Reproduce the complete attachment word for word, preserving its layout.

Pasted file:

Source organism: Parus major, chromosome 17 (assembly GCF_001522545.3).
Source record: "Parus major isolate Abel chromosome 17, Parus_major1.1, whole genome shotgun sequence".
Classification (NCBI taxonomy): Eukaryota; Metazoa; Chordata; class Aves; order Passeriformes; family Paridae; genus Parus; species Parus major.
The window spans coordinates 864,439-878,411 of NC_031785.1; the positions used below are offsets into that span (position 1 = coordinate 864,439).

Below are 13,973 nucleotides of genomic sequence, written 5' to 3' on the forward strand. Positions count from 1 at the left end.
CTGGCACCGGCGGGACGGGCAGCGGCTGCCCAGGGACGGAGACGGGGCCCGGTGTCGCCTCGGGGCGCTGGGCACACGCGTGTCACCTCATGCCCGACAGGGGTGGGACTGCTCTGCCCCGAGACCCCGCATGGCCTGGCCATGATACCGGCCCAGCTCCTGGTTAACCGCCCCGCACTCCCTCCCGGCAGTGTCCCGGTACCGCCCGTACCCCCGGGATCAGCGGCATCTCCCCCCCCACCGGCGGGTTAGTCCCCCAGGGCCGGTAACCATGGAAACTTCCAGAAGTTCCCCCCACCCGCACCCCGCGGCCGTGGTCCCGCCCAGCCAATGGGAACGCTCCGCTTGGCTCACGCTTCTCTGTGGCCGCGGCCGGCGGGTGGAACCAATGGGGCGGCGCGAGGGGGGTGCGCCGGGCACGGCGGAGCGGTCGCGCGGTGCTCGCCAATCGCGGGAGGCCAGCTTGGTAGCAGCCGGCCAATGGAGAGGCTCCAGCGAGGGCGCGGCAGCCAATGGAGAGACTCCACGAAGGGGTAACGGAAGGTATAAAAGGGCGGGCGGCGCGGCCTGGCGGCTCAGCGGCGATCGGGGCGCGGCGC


Source organism: Parus major, chromosome 17 (assembly GCF_001522545.3).
Source record: "Parus major isolate Abel chromosome 17, Parus_major1.1, whole genome shotgun sequence".
Classification (NCBI taxonomy): Eukaryota; Metazoa; Chordata; class Aves; order Passeriformes; family Paridae; genus Parus; species Parus major.
The window spans coordinates 864,439-878,411 of NC_031785.1; the positions used below are offsets into that span (position 1 = coordinate 864,439).

Below are 13,973 nucleotides of genomic sequence, written 5' to 3' on the forward strand. Positions count from 1 at the left end.
CTGGCACCGGCGGGACGGGCAGCGGCTGCCCAGGGACGGAGACGGGGCCCGGTGTCGCCTCGGGGCGCTGGGCACACGCGTGTCACCTCATGCCCGACAGGGGTGGGACTGCTCTGCCCCGAGACCCCGCATGGCCTGGCCATGATACCGGCCCAGCTCCTGGTTAACCGCCCCGCACTCCCTCCCGGCAGTGTCCCGGTACCGCCCGTACCCCCGGGATCAGCGGCATCTCCCCCCCCACCGGCGGGTTAGTCCCCCAGGGCCGGTAACCATGGAAACTTCCAGAAGTTCCCCCCACCCGCACCCCGCGGCCGTGGTCCCGCCCAGCCAATGGGAACGCTCCGCTTGGCTCACGCTTCTCTGTGGCCGCGGCCGGCGGGTGGAACCAATGGGGCGGCGCGAGGGGGGTGCGCCGGGCACGGCGGAGCGGTCGCGCGGTGCTCGCCAATCGCGGGAGGCCAGCTTGGTAGCAGCCGGCCAATGGAGAGGCTCCAGCGAGGGCGCGGCAGCCAATGGAGAGACTCCACGAAGGGGTAACGGAAGGTATAAAAGGGCGGGCGGCGCGGCCTGGCGGCTCAGCGGCGATCGGGGCGCGGCGC